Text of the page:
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- Human genetic variation;
Editor who approved publication: Professor Henrik Druid. DNA obtained from biological samples is able to individualize this material by direct comparison of short tandem repeats genetic profile, obtained from biological samples of unknown origin to a reference sample profile. One of the major limitations of this approach is the need for a reference sample for comparison.
Numerous studies seeking to understand the relationship between certain polymorphisms and certain phenotypic characteristics are increasing and have generated promising results in aiding forensic sciences. The process of inferring externally visible characteristics EVCs with forensic purpose — eg, the color of skin, iris and hair, height, facial features, and male baldness pattern — from biological samples is known as forensic DNA phenotyping FDP.
Therefore, FDP provides more details about the subject to which a given biological sample belongs, without the need for a reference sample for comparative analysis. Some ethical and legal aspects should be taken into account so that this new technology does not promote segregation or ethnic persecution of certain population groups. Despite this, several real cases have benefited from these methods to orientate investigations to identify both suspects and victims.
Human identification based on genetic profiles obtained from DNA polymorphisms short tandem repeats [STRs] is considered to be the gold standard among forensic science techniques. STRs are polymorphisms generated by a sequence in tandem of copies of small DNA segments ranging from 2 to 6 base pairs.
The most informative STRs may present more than a dozen alleles, and thousands of these polymorphisms have already been identified in humans; some estimations point to the existence of about one million STRs distributed among the human genome. The main advantage of STR markers is due to their high allele diversity, making such markers highly informative.
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The most polymorphic STRs have a high discriminating power probability that two randomly selected individuals have distinct genotypes and low probability of match probability that two randomly selected individuals have identical genotypes. There are situations in which biological material from the crime scene is so degraded that DNA samples obtained are not feasible of obtaining enough data for an accurate identification.
In face of such difficulties using traditional STR markers protocols in some situations, various researches have allowed the use of genetic predictions of externally visible characteristics EVCs to be of assistance in police investigations, in both tracking suspects and identifying victims. Several advances in genetics appear to have identified potentially useful markers for the prediction of various physical characteristics. In an attempt to obtain information about the physical features of individuals from DNA extracted from biological material, such as blood drops, hair strands, or small body fragments, the scientific community has intensively researched the association between genetic markers and physical traits.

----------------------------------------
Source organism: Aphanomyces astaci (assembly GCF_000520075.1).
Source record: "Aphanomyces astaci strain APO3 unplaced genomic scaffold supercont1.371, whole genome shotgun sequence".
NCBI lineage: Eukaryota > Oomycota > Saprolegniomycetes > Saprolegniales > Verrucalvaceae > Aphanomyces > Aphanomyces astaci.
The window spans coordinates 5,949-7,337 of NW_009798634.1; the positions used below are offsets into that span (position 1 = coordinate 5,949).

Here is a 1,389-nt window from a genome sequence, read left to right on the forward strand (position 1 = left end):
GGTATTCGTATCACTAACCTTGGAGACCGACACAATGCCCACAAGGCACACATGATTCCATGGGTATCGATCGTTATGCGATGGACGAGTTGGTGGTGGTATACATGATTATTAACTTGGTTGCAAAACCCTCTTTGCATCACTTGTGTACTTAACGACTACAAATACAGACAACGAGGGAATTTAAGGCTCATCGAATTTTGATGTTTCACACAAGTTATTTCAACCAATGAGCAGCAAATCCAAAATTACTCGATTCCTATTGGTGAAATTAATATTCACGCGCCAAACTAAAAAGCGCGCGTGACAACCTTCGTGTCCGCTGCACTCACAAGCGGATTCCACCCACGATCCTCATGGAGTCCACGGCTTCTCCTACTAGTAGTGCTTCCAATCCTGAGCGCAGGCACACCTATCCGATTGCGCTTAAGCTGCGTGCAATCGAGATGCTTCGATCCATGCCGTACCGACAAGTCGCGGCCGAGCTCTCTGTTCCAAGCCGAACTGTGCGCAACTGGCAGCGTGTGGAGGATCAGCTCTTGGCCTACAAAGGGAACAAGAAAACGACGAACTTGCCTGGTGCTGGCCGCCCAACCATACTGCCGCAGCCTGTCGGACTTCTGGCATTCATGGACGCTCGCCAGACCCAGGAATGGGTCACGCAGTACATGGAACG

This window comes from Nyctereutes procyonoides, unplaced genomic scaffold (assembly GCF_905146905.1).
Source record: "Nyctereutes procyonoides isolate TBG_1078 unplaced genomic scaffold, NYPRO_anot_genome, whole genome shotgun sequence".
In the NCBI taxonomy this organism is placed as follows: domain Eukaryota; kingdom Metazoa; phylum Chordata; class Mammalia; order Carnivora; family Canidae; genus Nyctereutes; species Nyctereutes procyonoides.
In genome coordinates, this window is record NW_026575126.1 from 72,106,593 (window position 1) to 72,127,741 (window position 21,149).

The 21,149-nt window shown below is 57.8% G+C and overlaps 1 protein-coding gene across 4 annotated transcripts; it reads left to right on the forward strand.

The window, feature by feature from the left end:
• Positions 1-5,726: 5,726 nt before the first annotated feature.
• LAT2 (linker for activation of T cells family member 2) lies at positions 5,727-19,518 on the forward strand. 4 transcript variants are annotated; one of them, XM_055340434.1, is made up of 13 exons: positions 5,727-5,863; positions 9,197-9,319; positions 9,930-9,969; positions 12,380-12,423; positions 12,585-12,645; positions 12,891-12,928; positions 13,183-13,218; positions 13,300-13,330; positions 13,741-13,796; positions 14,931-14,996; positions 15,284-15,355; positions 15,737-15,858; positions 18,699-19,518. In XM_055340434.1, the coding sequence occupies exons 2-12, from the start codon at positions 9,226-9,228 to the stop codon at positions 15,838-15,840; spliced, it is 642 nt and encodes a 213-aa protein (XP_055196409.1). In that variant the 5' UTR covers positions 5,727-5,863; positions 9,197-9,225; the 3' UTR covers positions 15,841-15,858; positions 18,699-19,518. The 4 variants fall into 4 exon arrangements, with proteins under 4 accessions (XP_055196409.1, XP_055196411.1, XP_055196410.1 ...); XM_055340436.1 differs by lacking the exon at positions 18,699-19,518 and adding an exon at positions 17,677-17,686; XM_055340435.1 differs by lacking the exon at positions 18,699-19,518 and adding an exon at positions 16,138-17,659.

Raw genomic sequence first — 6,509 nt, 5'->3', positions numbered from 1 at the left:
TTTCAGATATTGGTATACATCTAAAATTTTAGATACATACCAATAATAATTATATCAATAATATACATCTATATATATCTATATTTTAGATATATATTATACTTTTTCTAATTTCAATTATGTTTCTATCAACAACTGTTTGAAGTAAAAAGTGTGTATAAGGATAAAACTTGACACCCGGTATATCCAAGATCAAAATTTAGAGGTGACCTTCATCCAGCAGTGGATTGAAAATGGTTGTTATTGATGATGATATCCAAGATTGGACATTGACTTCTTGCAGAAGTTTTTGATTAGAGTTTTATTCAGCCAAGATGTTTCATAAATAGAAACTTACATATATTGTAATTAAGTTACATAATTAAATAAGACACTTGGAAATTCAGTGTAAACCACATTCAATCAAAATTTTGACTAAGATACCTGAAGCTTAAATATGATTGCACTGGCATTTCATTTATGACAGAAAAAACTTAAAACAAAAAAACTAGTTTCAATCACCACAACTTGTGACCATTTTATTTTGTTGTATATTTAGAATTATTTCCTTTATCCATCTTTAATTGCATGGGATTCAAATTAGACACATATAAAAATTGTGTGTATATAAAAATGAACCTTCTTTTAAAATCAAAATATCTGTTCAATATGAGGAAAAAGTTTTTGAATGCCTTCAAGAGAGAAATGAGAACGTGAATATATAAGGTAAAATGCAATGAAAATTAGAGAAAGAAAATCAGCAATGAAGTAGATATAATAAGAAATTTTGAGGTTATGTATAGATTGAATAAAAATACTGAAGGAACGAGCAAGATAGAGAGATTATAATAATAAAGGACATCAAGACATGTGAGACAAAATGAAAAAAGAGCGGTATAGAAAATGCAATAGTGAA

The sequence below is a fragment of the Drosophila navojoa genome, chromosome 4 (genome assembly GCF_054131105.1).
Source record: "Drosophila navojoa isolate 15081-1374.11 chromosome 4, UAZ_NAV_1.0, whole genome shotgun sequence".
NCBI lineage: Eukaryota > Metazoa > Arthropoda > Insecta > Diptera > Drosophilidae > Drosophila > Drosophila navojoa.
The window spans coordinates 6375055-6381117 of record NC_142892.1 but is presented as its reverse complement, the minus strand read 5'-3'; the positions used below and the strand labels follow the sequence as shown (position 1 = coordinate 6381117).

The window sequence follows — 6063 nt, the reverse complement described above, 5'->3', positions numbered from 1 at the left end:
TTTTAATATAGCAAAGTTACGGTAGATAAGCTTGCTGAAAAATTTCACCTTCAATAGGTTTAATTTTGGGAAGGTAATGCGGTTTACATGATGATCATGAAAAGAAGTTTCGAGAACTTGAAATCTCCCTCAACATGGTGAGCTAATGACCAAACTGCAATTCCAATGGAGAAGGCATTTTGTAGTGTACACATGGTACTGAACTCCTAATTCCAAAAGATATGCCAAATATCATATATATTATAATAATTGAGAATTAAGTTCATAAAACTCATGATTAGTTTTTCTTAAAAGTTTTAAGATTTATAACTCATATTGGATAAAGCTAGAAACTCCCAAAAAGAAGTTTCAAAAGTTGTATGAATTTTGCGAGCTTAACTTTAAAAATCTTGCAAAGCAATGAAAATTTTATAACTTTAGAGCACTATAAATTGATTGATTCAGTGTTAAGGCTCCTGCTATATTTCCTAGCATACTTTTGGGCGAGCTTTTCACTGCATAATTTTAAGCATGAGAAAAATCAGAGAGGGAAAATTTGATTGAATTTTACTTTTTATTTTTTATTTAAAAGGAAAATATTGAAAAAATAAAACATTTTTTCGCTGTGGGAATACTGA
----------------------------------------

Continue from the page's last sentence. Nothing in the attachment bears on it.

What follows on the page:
Some studies have already evaluated the existence of polymorphisms associated with skin, hair and eye color, facial forms, height, and baldness. In this context, it is expected that the genotyping of such genetic markers in crime scene evidence, or in an unidentified body, can contribute significantly to increase the accurate information on the physical characteristics of those involved.
Eye color can be considered as one of the human traits with the most color variability, ranging from light shades of blue to dark shades of brown or black, through intermediate colors such as gray, hazel, yellow, and green. However, intermediate eye colors are still a problem, requiring further research to identify new genetic variants, since the accuracy in their predictions is still much lower when compared with blue and brown eyes. Another debated aspect contemplates gender as a possible influencing factor in the determination of eye pigmentation.
It has been observed that women tend to have darker eyes predominantly brown and green than men predominantly blue and gray in some European countries. Hair color, as well as eye and skin colors, is among the most noticeable EVCs with a wide range of phenotypes. Among several genes involved in the melanogenesis process, MC1R was one of the first to demonstrate a strong discriminating power for red hair, fair skin, and freckles. However, current hair prediction models face a challenge: the accurate prediction of hair colors from individuals who have had hair color changes throughout life eg, darker hair after childhood.
Most studies do not contemplate the sampling of younger individuals, or question adult subjects about distinct phenotypes in early childhood. Therefore, prediction models are only elaborated with phenotypic information observed in adults, without taking into account informative markers for age-dependent phenotypes, partially explaining the lower accuracy value for blond hair only A study done with young individuals found that hair darkening usually occurs between 6 and 13 years of age and that HIrisplex model incorrectly predicts hair phenotypes for those individuals who were blond only during early childhood, advising for the need to identify new markers that could reduce this error rate.